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Monday Market – The Intricasies of Persimmon – 감

Posted in Uncategorized by 노강호 on November 3, 2010

 

persimmon tree

You know the cold weather is well on its way when the various nuts and persimmon begin to appear in markets. Persimmon (감) appears in several varieties both astringent and non-astringent. The non-astringent variety is eaten hard, almost the same hardness as an apple, and the the astringent variety can only be eaten in a soft and pulpy state.

The harder, non-astringent variety is known as dan-kam (단감) and it is the smaller and rounder of varieties which is a much lighter orange often with a tint of green. At first glance it often resembles a slightly unripened, large tomato.

dan-kam 단감 persimmon

as dan-kam often appear in supermarkets

Hong-shi (홍시), are a much larger variety and a little heart shaped and they vary in softness between a ripe tomato and a very soft bag of jelly.

a hong-shi (홍시) persimmon, bright orange, large and heart shaped

Another soft variety, almost identical in taste and texture to the hong-shi, is the yeon-shi (연시). This is similar in shape to the dan-kam but much darker, brighter orange and soft.

yeon-shi 연시 similar in size to the dan-kam but eaten soft

Yeon-shi and hong-shi are very sweet and in their ripest state, resembling a bag of jelly, need to be transported with care as they burst very easily. Both types are perfect for freezing, losing non of their sweetness and I have had no problem keeping them well into spring. What flavour they do have is very mild but their jam-like innards are enjoyable.

an abundance of market yeon-shi. (The universality of green grocer's spelling; unless mistaken, these are not hong-shi and further, 'shi' is spelt incorrectly.

G’ot-kam (곶감) is  a different astringent variety again and is usually dried. The fruits are often left hanging on trees to be bleeted by the first frosts which speeds up the ripening process prior to drying.They are quite delicious and similar to dried apricots.

got-kam 곶감

To confuse matters further, both hong-shi and yeon-shi can be bought unripened but they are not pleasant to eat and may cause stomach blockages (phytobezoars). In the unripened state they are known as daeng-kam (땡감) and should be allowed to ripen which can even take place at room temperature (around 20 degrees).

Persimmon Uses

Dan-kam is cut and eaten like an apple while softer versions can be  cut as you would a boiled egg and scooped out. In Korea, you are privileged to buy persimmons that are super ripe and I quite like to simply puncture the skin and suck the innards out. It is a very enjoyable experience especially if the fruit is chilled.

 

persimmon sorbet (Independent UK)

You can also find persimmon sorbet and many some cafes serve hong-shi / yeon-shi smoothies which are quite delicious.

A Korean non-alcoholic drink is based on persimmon,

su-cheong-gwha

And then there is persimmon vinegar (감식초) which is what is known as a ‘drinking vinegar’ the drinking of which is seen as health promoting (Link on Korean ‘drinking vinegar).

persimmon vinegar (감식초)

Persimmon leaf tea (감잎차)

persimmon leaf tea

Some Interesting Persimmon Facts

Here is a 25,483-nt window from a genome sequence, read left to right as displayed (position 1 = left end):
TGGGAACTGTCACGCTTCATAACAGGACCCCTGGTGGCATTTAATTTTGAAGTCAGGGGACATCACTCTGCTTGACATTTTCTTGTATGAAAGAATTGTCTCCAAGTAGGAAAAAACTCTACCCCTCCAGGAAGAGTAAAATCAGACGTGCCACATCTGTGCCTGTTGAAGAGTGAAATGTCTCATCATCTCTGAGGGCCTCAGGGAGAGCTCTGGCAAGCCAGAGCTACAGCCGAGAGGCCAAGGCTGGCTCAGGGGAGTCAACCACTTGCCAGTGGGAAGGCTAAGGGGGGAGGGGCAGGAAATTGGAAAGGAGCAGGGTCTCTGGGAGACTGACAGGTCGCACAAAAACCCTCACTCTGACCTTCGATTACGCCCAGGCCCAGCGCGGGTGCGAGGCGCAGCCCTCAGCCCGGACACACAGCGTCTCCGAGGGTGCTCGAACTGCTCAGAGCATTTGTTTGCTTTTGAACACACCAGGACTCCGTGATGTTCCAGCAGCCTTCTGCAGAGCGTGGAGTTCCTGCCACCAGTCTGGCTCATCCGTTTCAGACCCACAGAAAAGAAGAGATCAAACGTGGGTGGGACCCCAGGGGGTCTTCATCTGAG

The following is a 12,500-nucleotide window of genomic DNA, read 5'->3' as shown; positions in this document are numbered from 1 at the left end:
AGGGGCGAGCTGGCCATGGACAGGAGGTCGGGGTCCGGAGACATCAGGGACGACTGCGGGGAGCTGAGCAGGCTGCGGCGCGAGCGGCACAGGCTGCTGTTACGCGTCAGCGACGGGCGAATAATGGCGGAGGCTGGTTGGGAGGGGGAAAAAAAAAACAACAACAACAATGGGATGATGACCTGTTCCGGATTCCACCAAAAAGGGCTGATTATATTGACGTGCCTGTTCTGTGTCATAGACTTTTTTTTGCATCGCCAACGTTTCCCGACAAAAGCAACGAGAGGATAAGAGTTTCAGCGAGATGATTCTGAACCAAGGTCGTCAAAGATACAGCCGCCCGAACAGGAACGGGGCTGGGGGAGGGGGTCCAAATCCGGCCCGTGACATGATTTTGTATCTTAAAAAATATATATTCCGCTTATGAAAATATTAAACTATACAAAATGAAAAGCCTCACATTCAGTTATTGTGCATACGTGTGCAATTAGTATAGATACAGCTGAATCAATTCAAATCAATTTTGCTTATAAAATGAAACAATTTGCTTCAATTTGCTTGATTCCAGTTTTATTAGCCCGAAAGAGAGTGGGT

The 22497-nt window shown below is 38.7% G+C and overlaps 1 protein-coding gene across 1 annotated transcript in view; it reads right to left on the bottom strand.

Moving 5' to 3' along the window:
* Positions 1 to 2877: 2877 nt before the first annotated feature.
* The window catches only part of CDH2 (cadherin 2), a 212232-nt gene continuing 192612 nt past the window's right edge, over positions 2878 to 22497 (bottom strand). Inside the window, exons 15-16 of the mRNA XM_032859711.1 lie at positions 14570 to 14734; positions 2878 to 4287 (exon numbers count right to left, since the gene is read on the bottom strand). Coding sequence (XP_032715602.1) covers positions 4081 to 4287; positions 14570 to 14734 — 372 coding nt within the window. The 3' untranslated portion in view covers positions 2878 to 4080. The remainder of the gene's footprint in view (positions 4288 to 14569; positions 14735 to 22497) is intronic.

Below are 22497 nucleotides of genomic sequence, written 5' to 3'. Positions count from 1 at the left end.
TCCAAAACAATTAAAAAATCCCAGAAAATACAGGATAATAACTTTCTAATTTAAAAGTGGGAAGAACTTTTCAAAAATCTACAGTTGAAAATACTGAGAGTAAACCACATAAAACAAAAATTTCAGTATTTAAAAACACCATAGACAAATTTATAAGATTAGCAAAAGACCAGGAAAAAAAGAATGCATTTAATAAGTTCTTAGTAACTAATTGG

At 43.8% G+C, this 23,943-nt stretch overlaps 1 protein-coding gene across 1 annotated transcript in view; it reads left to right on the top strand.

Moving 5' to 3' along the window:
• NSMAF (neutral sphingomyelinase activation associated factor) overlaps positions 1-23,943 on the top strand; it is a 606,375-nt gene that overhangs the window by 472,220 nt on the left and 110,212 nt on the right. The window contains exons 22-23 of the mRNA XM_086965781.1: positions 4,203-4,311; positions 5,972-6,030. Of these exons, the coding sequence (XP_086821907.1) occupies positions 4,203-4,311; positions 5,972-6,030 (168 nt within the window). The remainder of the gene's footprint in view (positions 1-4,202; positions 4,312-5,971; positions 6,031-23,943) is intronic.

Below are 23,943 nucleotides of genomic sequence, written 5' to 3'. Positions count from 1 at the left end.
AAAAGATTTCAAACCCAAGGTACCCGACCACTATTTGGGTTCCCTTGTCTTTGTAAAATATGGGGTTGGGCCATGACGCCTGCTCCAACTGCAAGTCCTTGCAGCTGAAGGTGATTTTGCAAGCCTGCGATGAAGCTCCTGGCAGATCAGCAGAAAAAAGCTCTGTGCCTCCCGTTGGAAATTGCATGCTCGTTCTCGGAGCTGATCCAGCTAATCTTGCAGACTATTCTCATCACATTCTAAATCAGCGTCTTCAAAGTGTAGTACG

♦Eating unripened persimmons causes 82% of the cases of phytobezoars, these being abdominal obstructions caused by ingested matter. Unripe perssimmons contain high amounts of the tannin shibuol which on contact with weak gastic acids polymerizes, thus causing an obstruction. Phytobezoar epidemics occur in areas where persimmons are grown and though surgery has sometimes been required to remove them, depolymerization is effected by drinking coca-cola. (see Wikipedia).

♦Recently, persimmon wood, related to ebony, has been used by by bowmen in the traditional manufacture of longbows.

♦Originally, persimmon wood was used to manufacture the highest quality golfing ‘woods’ before being largely replaced by ones made of metal.

♦A persimmon fruit is technically a ‘ true berry.’

♦Sharon Fruit is a trade name for the D. Kaki variety of persimmon which is ripened via chemicals. The Daily Mail article linked below gives some suggestions on using this but in the UK I have found this fruit quite expensive and unpleasant. Leaving the fruit to become soft didn’t seem to work and given they were the size of an egg,  no substitute for soft persimmon. Sharon Fruit is definitely an ersatz version of  persimmon.

♦And yet another fruit claimed to ward of heart attack. According to the Daily Mail (link below), Sharon Fruit can prevent clotted arteries. However, I’m skeptical as the research was carried out by Hebrew University in Jerusalem, and of course, the fruit is grown in this area.

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Camel Cricket – 곱등이- Rhaphidophoridae

Posted in Animals, seasons by 노강호 on October 27, 2010

The rather ugly camel-cricket (곱등이)

Okay! Here’s a really ugly insect you might see seeking sanctuary as the weather gets colder. The camel cricket (곱등이) is a rather prehistoric looking insect related to the New Zealand weta. They are often found in caves and dark damp places and in some cases never see daylight but also reside in forests and buildings, especially basements.  They are nocturnal and unlike other crickets (뀌뚜라미), do not chirp.  They are characterised by long legs and antennae. Cave dwelling species, living in continual darkness have been known to eat their own limbs if food is scarce. Apart from their ugliness, they are harmless though their defence mechanism is to jump towards a threat rather than away from it.